Interesting! I had always thought that, counter to what one might expect, they were really quite different. I know there is an O-Mei style of kung fu; is it a different style than the crane?
I'am not fimiliar with the O Mei/Emei style of Kung Fu; yet there is (O Mei Baguazhang/Swimming Body Bagua) which is called Dragon Walking Bagua; the eight palms are called Dragon Shape Bagua. This style of kung fu is very complex in nature and takes months to just interpret theory alone. The studying of the 36 Secret Songs takes 3 yrs. of podnering and practice. It is very possible that the O Mei style of Kung Fu is very different from this!I will check out a O Mei Kung Fu site and see what style is presented on it! Sincerely, In Humility; Chiduce!
 
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Chiduce

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Thanks arnisador for the website info. I have also realized that O Mei refers to Bai Mei/Bak Mei or the White Eyebrow System! Sincerely, In Humility; Chiduce!
 

arnisador

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Originally posted by Chiduce

I have also realized that O Mei refers to Bai Mei/Bak Mei or the White Eyebrow System!

I did not realize this! Like many of the lesser-known kung fu systems, bak mei sounds like a fascinating style.
 
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Sanxiawuyi

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Originally posted by Chiduce

I'am not fimiliar with the O Mei/Emei style of Kung Fu; yet there is (O Mei Baguazhang/Swimming Body Bagua) In Humility; Chiduce!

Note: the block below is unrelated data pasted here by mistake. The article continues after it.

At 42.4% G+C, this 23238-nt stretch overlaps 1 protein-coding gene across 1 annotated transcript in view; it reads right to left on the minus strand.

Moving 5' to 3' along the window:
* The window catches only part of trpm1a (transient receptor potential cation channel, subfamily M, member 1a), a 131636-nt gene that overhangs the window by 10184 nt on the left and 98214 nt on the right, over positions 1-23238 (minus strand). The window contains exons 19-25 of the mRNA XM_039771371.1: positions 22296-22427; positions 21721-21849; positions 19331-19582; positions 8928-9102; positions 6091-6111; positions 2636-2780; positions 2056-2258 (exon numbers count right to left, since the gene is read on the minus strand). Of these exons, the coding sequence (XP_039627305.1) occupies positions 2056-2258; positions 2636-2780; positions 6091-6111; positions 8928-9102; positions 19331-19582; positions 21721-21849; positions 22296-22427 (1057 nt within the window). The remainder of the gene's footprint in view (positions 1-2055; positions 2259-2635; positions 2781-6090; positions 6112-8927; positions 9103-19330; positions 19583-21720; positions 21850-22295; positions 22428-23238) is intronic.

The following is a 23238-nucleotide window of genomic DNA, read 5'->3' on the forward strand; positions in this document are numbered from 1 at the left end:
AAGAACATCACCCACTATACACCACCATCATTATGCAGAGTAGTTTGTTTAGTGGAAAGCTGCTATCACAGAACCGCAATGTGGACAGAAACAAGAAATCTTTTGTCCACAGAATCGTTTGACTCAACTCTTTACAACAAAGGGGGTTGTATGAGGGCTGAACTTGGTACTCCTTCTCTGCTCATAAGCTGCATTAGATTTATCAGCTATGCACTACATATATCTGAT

E-Mei Shan (Shan=Mountain) is one of the nine great sacred mountains of China. Others include the Daoist Mountains Wudang Shan, Heng Shan, Hua Shan, Song Shan, Tai Shan, and the Buddhist mountains Jiu Hua Shan, Pu Tuo Shan, Wu Tai Shan.

E-Mei is located in Sichuan province (also known in the West as Szechwan). Though E-Mei Shan is primarily a Buddhist mountain, with many great monasteries, it also has some daoist (taoist) monasteries as well. E-Mei was one of the most traveled areas of the great Wuxia (martial arts Knights) of Chinas past. Many various forms of Wugong (martial arts) have been practiced in its history. E-Mei is famous for blending the Neigong (internal) systems with the Waigong (external) systems, thus creating the different forms of E-Mei boxing.

I believe its important that people in the West begin to know that there is much more to Chinese Wugong then just the southern systems and Shaolin, and as a martial historian I hope to do this. Shaolin was NOT the birthplace of martial arts! There were martial arts in China before Shaolin, and there were martial arts in China during the great periods of Shaolin that had no connection at all to the Shaolin systems, i.e. Wudang. Systems that were/are incredibly sophisticated. In China, the Shaolin systems are considered Waigong, or hard/external systems, and any internal aspects were borrowed from other styles. Thus, Shaolin isnt considered the greatest, it is just one of many great systems of Wugong.

Take a look at the systems of Wudang (or also known as Wu-Tang). Some say its the birth place of Taijiquan (The Great Ultimate Fist).

First mentions about wudang styles can be found during the documents of XVI century, when Zhang Songxi found "neijiaquan" (fist of inner family) and opposed it to Shaolin style.